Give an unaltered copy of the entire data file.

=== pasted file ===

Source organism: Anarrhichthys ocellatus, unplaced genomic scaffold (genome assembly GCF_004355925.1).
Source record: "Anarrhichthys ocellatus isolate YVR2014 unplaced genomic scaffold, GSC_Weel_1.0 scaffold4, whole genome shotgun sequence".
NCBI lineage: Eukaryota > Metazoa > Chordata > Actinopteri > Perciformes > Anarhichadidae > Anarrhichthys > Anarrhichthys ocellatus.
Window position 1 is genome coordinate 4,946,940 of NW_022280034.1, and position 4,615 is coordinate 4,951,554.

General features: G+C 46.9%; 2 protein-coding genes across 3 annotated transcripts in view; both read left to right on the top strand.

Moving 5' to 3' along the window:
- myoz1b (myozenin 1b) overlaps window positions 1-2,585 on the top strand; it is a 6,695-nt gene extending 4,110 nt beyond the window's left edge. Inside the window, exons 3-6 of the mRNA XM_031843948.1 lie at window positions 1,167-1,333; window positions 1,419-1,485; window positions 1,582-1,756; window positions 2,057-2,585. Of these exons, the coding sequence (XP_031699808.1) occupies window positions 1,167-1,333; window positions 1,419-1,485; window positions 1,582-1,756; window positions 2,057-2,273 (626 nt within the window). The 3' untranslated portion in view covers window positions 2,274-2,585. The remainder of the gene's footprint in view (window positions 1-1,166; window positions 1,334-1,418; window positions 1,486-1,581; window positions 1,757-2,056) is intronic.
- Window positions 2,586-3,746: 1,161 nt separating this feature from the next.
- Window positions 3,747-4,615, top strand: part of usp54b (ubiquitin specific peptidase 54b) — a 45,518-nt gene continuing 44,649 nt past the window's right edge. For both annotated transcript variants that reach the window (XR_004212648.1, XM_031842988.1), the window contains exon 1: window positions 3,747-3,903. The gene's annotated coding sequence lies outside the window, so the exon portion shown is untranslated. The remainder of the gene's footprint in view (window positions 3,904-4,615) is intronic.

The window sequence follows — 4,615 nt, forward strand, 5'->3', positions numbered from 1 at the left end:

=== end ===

Source organism: Anarrhichthys ocellatus, unplaced genomic scaffold (genome assembly GCF_004355925.1).
Source record: "Anarrhichthys ocellatus isolate YVR2014 unplaced genomic scaffold, GSC_Weel_1.0 scaffold4, whole genome shotgun sequence".
NCBI lineage: Eukaryota > Metazoa > Chordata > Actinopteri > Perciformes > Anarhichadidae > Anarrhichthys > Anarrhichthys ocellatus.
Window position 1 is genome coordinate 4,946,940 of NW_022280034.1, and position 4,615 is coordinate 4,951,554.

General features: G+C 46.9%; 2 protein-coding genes across 3 annotated transcripts in view; both read left to right on the top strand.

Moving 5' to 3' along the window:
- myoz1b (myozenin 1b) overlaps window positions 1-2,585 on the top strand; it is a 6,695-nt gene extending 4,110 nt beyond the window's left edge. Inside the window, exons 3-6 of the mRNA XM_031843948.1 lie at window positions 1,167-1,333; window positions 1,419-1,485; window positions 1,582-1,756; window positions 2,057-2,585. Of these exons, the coding sequence (XP_031699808.1) occupies window positions 1,167-1,333; window positions 1,419-1,485; window positions 1,582-1,756; window positions 2,057-2,273 (626 nt within the window). The 3' untranslated portion in view covers window positions 2,274-2,585. The remainder of the gene's footprint in view (window positions 1-1,166; window positions 1,334-1,418; window positions 1,486-1,581; window positions 1,757-2,056) is intronic.
- Window positions 2,586-3,746: 1,161 nt separating this feature from the next.
- Window positions 3,747-4,615, top strand: part of usp54b (ubiquitin specific peptidase 54b) — a 45,518-nt gene continuing 44,649 nt past the window's right edge. For both annotated transcript variants that reach the window (XR_004212648.1, XM_031842988.1), the window contains exon 1: window positions 3,747-3,903. The gene's annotated coding sequence lies outside the window, so the exon portion shown is untranslated. The remainder of the gene's footprint in view (window positions 3,904-4,615) is intronic.

The window sequence follows — 4,615 nt, forward strand, 5'->3', positions numbered from 1 at the left end: